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Project Spotlight: Baseball Cap Face Visor

Repurposing commonly found materials

Written by: Linda Yan

The Challenge

Currently, there is a global shortage of protective face visors available to essential front-line medical staff due to the COVID-19 pandemic. Staff working in Intensive Care Medicine (ICM) and providing Aerosol Generated Procedure (AGP) treatment for the most critical COVID-19 patients on ventilators are required to wear clear face visors along with other protective equipment. Due to safety protocols, every time ICM staff re-enter the unit, they must re-kit themselves with a new face visor and discard the old, which then must be incinerated.

Around the world, the stock of medical face visors cannot be replenished quickly enough to meet the present demands. Many current solutions focus on creating a large, 3D printed, single-use adjustable headband. This method is both time-consuming and expensive

The Solution

The solution utilizes an existing, well-proven, fully adjustable and comfortable headband (over prolonged periods of wear) which is in plentiful supply across the globe – a baseball cap

Rather than completely redesigning conventional face shields, the baseball cap face visor was founded on the idea of repurposing commonly found materials. By fastening a die-cut, clear face visor to a baseball cap using a few injection moulded fasteners, a medical-grade face visor can easily be manufactured for under £4.00 ($5.00). All components, other than the die-cut visor, can also be sterilised for reuse. The injection moulded fastener would be push-fitted onto the baseball cap, with one version of the visor attaching to a piece of knotted elastic which slots into the existing holes in the visor and wraps around the rear of the head, similar to a pair of swimming goggles. The die-cut face visor would then lock onto the fastener, ensuring full, protective coverage across the face, and the peak of the cap would then create space underneath for a FFP3 face mask.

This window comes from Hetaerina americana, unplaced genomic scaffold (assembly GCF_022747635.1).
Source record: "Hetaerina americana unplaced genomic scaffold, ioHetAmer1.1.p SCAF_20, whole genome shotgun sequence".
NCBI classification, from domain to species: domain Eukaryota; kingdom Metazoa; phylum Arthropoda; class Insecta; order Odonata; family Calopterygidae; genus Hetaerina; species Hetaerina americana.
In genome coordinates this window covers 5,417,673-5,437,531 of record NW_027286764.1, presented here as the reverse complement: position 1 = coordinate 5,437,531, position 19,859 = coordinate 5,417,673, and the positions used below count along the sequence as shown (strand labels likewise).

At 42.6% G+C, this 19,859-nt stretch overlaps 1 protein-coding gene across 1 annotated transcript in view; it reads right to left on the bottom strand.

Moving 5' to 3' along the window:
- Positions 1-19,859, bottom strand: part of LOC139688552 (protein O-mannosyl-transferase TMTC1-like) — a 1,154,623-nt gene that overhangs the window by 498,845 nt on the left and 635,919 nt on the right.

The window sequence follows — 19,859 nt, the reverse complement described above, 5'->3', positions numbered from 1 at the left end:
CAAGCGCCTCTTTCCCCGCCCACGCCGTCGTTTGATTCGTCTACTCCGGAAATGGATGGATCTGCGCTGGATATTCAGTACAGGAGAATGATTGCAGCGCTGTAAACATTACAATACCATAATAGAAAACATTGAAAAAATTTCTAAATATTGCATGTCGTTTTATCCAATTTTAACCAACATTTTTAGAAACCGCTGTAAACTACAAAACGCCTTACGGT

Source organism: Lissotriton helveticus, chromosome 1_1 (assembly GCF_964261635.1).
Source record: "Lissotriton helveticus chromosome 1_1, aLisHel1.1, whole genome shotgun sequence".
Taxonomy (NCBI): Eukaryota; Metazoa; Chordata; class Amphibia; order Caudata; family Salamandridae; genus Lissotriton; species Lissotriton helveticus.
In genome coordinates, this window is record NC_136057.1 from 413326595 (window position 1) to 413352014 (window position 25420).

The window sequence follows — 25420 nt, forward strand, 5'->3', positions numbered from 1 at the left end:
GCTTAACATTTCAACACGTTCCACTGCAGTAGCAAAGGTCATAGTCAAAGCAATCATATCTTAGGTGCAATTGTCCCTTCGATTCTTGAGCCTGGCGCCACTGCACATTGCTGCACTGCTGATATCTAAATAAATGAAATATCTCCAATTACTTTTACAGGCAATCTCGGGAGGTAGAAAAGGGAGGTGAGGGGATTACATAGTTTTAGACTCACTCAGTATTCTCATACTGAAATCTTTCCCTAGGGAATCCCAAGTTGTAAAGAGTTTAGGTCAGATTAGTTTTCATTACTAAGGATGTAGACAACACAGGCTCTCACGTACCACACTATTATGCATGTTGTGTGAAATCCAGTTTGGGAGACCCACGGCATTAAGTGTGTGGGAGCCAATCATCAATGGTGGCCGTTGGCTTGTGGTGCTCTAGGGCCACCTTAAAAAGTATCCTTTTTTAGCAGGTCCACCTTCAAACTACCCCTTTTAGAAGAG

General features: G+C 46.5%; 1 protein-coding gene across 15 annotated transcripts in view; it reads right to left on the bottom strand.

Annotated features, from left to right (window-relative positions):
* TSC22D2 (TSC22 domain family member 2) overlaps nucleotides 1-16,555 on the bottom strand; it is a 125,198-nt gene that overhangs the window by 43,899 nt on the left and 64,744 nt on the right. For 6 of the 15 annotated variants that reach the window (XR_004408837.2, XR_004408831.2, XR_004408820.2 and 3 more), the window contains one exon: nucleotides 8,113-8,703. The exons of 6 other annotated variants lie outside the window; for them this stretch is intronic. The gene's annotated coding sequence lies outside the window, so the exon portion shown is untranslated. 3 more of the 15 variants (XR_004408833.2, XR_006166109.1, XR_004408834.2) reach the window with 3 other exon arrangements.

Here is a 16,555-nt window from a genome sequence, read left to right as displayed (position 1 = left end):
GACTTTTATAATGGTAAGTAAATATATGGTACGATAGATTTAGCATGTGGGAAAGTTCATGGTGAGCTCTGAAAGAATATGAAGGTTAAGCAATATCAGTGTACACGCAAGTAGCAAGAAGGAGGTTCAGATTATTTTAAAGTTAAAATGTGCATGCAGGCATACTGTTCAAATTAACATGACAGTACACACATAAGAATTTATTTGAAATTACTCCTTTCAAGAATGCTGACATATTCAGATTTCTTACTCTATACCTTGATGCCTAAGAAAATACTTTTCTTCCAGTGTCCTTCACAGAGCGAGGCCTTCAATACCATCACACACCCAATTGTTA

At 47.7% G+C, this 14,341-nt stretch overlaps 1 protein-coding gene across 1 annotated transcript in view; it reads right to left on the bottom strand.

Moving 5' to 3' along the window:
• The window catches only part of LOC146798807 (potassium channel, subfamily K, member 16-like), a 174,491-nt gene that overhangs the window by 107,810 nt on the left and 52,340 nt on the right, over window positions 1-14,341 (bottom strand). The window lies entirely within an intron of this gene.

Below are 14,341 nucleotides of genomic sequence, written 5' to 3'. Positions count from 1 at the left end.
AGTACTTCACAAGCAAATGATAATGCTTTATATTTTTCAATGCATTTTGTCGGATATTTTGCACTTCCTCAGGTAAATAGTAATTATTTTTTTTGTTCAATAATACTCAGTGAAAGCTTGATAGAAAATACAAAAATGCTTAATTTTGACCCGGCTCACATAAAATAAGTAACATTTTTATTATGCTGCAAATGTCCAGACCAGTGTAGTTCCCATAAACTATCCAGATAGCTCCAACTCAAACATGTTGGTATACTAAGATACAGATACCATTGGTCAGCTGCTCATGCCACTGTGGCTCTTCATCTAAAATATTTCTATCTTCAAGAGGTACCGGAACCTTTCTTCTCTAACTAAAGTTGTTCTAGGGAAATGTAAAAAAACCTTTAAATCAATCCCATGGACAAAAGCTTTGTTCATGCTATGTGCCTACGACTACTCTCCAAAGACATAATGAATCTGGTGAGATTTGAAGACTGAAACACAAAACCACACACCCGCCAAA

The baseball cap face visor is ultimately intended to help fill in gaps in the supply chain of face visors around the world rather than to completely replace it. But,  because of the low-cost and its ease of manufacturing, a huge number could be made in a very short time, even just by 3D printing hobbyists, henceforth helping us reach the goal of slowing down the further spread of COVID-19.

The Progress

The baseball cap face visor is currently in the testing and prototyping phase

Two main designs have been pursued:

  • Version A uses a 3-clip system (two clips securing the rear of the visors and one clip fastening the visor to the peak).
  • Version B utilizes two side clips and a knotted elastic strap to secure the visor around the head.


Although still in its developmental phase, if the need arises, the face visor can be readily mass-produced with current designs.

The main challenge facing the project has been the lack so far of feedback from the general public, especially healthcare professionals, regarding the effectiveness and ease of usage of the face visor. 

To move on in the design and manufacturing process, the collection of more opinions on the baseball cap face visor is critical. Additionally, legal advice is needed for the project to ensure that it complies with current healthcare regulations. 

If you have any expertise, feedback, or questions, please contact:
Project Lead Marc Bull.

See the full project details, documentation and how to get involved: here.
 

Version A

Uses a 3-clip system (two clips securing the rear of the visors and one clip fastening the visor to the peak).

image-a-helpful-engineering-baseball-1
image-a-helpful-engineering-baseball-1
image-a-helpful-engineering-baseball-1

Version B

Utilizes either side clips or a knotted elastic strap to secure the visor around the head.

image-a-helpful-engineering-baseball-5
image-a-helpful-engineering-baseball-6

If you have any expertise, feedback, or questions, please contact:
Project Lead Marc Bull.

See the full project details, documentation and how to get involved: here.

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